ICYMI: Mobile Special — Samsung iTest
Catching up on my emails this week (I subscribe to way too many tech newsletters), I came across this curious little piece at the tail-end of Dave Verwer's iOS Dev Weekly - Issue 502. A link vaguely titled "Welcome to the other side…" met with an inquiring mind and I couldn't help but to click. What I found was something beyond what I was expecting…
…now, before you go clicking the link yourself, I will warn that it requires a leap of faith. First, know that I would never willingly send you to a website that has some murky stuff going on. After you scan the QR code, you will be taken to a mobile site where you will effectively download an app outside of the App Store (which admittedly made me raise a suspicious eyebrow). Not to worry, although a little unorthodox, it is totally above board.
One other thing: the target audience here are the iPhone users (like myself). If you're already on a Samsung phone, you won't get much out of it (though I haven't tried it on a non-Samsung Android phone yet).
As someone how has dedicated his professional life to studying mobile UI and IxD, I have to say, this is pretty damn convincing. Although I don't own a Samsung phone per se, I do, however, own a Samsung Tab A, which is very similar in appearance and interactions. And, well, they nailed it! So much so, that I found myself disoriented at times, forgetting I was actually on my iPhone (12 Pro, if you must know).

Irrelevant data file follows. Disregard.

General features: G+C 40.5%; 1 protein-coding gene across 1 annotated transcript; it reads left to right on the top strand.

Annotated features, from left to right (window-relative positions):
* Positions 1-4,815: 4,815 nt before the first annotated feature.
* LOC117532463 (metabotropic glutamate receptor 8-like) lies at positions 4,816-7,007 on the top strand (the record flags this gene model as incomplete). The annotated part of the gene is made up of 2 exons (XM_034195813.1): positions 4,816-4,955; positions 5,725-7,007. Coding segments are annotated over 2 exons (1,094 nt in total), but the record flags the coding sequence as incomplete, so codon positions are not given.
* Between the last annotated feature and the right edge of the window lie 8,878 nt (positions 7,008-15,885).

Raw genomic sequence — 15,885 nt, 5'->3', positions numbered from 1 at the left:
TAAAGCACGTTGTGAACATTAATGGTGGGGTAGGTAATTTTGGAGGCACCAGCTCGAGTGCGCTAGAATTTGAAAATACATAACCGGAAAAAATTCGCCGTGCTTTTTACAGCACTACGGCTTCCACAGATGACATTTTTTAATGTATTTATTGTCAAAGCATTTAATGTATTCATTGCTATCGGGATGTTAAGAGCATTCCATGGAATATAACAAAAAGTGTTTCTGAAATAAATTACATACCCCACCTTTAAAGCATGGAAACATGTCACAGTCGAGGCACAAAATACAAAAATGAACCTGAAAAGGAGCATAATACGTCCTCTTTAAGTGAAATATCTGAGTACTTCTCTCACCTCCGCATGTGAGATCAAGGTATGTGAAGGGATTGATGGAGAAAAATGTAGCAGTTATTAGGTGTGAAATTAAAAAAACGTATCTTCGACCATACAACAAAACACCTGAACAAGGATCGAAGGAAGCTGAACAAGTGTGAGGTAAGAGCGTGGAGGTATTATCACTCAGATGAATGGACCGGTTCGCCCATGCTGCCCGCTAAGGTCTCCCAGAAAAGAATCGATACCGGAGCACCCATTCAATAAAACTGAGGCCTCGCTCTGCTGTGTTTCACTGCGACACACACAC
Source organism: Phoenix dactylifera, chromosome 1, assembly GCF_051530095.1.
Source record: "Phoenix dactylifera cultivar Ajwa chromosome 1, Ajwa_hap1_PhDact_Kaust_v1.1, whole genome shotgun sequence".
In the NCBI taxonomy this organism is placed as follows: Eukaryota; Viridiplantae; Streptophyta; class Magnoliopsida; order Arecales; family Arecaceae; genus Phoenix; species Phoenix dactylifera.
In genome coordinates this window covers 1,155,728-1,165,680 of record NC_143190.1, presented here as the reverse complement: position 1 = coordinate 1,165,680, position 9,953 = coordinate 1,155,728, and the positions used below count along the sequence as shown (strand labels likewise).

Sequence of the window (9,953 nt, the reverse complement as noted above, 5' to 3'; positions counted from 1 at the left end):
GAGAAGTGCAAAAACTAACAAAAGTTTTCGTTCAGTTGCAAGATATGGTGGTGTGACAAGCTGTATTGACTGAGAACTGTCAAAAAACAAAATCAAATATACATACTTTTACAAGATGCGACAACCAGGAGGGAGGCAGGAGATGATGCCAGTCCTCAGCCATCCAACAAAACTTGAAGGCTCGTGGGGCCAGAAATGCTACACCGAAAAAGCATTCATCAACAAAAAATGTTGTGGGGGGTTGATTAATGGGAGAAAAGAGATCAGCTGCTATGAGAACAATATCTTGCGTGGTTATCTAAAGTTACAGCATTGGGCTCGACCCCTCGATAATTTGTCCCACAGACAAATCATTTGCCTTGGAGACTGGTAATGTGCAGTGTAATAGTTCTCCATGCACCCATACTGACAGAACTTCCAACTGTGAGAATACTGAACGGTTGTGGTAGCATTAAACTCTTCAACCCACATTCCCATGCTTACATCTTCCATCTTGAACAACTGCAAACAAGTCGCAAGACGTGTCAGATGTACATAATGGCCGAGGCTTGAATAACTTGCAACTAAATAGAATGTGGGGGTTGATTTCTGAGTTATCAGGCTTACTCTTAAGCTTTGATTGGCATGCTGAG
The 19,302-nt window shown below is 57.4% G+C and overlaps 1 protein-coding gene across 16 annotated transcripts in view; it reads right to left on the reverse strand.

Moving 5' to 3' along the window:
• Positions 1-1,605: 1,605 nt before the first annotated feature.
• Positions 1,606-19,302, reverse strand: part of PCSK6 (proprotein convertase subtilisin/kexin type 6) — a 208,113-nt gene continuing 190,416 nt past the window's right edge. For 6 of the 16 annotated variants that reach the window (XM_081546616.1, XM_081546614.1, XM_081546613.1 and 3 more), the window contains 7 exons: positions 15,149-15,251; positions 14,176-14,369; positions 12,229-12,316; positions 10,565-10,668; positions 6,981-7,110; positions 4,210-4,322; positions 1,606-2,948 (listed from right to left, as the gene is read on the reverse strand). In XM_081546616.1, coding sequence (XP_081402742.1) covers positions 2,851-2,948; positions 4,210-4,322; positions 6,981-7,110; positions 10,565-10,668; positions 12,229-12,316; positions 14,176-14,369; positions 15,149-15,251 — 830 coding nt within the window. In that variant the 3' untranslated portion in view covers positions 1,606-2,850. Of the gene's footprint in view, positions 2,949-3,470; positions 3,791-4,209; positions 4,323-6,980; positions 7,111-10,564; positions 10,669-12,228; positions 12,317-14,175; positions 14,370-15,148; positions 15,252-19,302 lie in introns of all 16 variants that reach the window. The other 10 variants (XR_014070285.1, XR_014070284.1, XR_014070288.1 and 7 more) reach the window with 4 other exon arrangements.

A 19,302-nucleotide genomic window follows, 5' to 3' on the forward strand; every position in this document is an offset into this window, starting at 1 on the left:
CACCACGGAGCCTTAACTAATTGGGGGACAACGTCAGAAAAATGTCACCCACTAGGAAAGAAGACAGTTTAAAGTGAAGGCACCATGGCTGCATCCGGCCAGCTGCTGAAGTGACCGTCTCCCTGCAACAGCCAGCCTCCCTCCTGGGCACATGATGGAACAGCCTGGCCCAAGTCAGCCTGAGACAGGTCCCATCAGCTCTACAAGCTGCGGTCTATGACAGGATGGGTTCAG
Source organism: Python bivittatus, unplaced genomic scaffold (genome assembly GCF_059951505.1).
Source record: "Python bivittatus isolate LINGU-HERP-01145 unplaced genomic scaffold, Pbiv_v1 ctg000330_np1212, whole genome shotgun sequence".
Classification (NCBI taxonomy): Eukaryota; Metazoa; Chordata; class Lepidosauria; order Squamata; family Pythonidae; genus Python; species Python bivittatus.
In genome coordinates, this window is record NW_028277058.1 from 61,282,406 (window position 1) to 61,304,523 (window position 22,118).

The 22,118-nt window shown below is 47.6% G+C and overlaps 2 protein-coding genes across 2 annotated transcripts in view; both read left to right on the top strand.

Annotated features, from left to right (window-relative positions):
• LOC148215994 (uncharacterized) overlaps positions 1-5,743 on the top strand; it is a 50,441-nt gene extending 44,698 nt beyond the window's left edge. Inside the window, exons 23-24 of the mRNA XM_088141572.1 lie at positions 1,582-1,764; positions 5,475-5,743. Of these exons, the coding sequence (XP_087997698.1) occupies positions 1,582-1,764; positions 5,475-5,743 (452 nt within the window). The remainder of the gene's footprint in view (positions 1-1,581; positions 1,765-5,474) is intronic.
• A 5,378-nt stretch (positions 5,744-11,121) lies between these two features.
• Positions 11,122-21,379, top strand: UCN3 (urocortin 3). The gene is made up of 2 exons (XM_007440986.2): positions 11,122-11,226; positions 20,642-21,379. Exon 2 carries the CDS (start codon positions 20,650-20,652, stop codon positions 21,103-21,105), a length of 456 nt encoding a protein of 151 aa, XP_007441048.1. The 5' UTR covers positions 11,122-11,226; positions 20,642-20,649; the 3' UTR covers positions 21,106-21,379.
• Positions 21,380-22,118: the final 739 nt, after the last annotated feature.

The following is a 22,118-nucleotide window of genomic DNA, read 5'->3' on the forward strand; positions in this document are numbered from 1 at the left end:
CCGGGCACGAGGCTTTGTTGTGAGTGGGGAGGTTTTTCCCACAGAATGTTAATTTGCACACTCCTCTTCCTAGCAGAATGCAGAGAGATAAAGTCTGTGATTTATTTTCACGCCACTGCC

What's impressive is most of the apps, although fake, launch and even go a couple of levels into the navigation stack. You start receiving messages — including alert sounds — almost immediately inside the experience, complete with ongoing conversations including some erroneous photos sent from a child playing with their parents phone!
The camera app is guided by a video tour where the host points (correctly) to the various features on the screen. This continues on throughout the various camera modes (photo, video, more) before concluding with a final "…and hope to see you on the other side." Naturally the camera app itself doesn't work, but it's enough to get the prospective convert excited!
I don't want to give too much away, so I've intentionally left out some of the other details. But it's definitely worth the time spent poking around and letting them try to convince you to switch. The experience is thoughtful, the copy is humorous, and clearly they paid attention to all the special details. And of course, no sales pitch would be complete without a mock Smart Switch app.
All in all, it's a very well done marketing ploy that couldn't have been achieved without the help of attentive user centered design and solid app development. Hats off to the team that pulled this off!
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